Inotropy is going to be the force
at which a contraction occurs.
This is a length independent activation,
meaning that it doesn't matter
how much stretch the
cardiac myocyte is under.
It’s how much force it's going
to be able to contract.
In this case,
it depends upon the preload,
but it is independent of preload in many ways.
The stroke volume will increase,
as you increase the force of contraction or inotropy.
So, what are the big factors that affect inotropy?
There are four.
The first of which is sympathetic activation.
The more of a fight or flight response you have,
the greater the contraction
of each individual heartbeat.
or remember from previous lectures,
that you also increase the beat frequency.
But in this case,
you increase the strength of the contraction.
Circulating catecholamines is the second reason.
a catecholamine is a blood-borne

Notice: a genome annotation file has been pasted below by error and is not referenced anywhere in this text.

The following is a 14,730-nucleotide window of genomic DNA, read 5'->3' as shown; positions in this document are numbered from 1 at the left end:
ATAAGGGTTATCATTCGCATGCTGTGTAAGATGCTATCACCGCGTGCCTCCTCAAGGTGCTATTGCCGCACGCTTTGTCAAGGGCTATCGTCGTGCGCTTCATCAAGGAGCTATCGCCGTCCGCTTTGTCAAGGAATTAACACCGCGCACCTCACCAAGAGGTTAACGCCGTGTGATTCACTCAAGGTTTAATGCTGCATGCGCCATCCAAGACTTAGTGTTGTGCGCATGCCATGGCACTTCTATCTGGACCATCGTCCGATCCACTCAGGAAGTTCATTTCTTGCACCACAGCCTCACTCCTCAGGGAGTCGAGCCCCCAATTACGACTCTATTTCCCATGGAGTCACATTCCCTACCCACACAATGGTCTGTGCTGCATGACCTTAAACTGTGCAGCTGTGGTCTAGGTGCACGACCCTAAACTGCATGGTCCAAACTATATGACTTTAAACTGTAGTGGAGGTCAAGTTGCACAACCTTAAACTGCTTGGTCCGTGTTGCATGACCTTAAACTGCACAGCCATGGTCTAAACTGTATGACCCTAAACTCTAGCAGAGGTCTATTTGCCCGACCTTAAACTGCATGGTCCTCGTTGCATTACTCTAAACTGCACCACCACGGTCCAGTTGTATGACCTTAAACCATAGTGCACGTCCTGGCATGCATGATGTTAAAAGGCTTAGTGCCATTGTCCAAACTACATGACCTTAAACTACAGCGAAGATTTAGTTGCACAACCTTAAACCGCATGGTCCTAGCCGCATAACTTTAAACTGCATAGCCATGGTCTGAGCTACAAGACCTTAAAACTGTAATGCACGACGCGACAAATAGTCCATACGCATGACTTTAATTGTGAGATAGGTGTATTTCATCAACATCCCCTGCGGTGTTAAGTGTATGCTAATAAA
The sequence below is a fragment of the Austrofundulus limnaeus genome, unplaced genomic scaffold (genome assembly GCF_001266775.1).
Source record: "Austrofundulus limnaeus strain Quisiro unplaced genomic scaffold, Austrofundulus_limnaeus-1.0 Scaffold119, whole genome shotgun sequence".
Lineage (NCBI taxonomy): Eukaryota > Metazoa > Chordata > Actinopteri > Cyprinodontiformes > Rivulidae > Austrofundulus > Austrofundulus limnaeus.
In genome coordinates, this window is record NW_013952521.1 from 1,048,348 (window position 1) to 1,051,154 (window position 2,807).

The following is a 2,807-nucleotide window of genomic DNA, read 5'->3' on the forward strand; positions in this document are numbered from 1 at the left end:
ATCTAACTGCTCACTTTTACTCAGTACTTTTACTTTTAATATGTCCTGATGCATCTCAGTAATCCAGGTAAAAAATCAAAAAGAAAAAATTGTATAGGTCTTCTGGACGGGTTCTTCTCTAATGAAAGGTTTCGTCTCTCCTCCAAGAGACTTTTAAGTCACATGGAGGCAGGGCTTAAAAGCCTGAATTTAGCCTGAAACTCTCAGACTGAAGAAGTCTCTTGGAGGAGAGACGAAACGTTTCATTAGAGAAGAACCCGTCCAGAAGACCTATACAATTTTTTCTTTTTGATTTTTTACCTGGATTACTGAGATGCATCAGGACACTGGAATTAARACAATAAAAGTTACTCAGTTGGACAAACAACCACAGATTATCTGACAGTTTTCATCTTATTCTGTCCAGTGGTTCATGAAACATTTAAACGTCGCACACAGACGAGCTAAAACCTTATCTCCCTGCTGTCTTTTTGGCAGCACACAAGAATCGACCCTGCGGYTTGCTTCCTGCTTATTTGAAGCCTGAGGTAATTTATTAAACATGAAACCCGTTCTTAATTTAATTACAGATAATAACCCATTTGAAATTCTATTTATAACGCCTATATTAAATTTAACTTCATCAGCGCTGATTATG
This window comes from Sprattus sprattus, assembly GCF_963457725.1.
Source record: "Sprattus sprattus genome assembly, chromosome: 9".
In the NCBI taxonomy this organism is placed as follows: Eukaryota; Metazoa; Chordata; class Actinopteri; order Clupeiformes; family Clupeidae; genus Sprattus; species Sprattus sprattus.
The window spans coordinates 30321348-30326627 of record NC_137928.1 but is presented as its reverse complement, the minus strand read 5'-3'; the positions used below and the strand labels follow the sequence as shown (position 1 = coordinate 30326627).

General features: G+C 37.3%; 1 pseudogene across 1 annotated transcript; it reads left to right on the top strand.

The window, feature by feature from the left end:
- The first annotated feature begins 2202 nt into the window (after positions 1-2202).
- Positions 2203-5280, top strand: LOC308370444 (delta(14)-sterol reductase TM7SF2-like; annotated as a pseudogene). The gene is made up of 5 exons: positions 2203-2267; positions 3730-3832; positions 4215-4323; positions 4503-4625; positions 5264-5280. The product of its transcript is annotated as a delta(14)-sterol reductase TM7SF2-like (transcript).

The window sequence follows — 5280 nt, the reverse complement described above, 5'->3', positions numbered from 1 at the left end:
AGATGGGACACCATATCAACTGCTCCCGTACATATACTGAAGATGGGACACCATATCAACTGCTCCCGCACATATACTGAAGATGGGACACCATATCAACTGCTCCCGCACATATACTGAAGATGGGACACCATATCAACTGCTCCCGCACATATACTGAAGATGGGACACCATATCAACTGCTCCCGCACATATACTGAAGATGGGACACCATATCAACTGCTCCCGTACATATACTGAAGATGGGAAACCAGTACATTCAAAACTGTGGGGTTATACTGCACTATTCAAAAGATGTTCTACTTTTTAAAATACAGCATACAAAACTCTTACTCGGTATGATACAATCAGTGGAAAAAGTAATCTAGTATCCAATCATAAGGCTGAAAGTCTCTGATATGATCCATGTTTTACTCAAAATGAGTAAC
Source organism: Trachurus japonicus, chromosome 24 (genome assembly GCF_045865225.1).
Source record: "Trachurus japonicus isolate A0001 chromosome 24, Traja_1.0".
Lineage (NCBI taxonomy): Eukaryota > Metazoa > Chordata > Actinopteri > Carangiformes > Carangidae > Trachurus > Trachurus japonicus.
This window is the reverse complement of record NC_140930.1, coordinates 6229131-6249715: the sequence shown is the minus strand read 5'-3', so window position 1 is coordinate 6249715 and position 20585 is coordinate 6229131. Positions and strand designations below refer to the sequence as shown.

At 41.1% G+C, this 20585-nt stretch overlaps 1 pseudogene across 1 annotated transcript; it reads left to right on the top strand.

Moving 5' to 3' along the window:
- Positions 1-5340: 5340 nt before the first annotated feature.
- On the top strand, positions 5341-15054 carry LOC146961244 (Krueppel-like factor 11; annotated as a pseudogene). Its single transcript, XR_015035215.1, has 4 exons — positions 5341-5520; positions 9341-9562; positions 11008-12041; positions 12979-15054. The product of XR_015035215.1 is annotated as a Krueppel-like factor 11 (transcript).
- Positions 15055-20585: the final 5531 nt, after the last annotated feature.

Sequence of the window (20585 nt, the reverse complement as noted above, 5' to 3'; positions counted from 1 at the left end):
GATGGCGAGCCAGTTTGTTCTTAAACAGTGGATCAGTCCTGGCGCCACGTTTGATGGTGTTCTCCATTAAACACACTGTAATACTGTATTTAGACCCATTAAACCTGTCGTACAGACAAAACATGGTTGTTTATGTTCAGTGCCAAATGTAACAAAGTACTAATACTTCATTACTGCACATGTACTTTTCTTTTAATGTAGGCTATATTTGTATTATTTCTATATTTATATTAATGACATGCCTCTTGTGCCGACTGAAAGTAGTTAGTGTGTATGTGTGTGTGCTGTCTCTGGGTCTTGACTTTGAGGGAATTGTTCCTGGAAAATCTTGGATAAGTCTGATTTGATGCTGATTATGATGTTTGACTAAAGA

either epinephrine or norepinephrine.
It’s usually produced from the adrenal medulla
and that will be traveling around to the circulation,
bind to the beta-1 adrenergic receptors
to increase ventricular inotropy.
The other two factors:
One is an increase in heart rate.
And this is something called a Bowditch effect.
These particular effects,
as the heart beats more and more frequently,
it gets a little bit stronger in its contraction.
And this process,
we’ll get into a little bit
more with skeletal muscle,
but in this case,
know that the principle is the same.
The last thing that affects inotropy
is going to be the afterload.
You have to overcome a certain afterload
to be able to push out
a particular amount of blood.
And if afterload increases,
inotropy will increase to overcome that afterload
because, remember, you have
these interrelated effects.
So, let’s look at –
I mean, inotropy affects ventricular function.
So, this curve,
/ we’ve seen a couple of times now,
we're just going to talk you
through how it affects inotropy.
We have left ventricular and diastolic
pressure here on the x-axis
and we have stroke volume here on the y-axis.
If we have an increase in inotropy,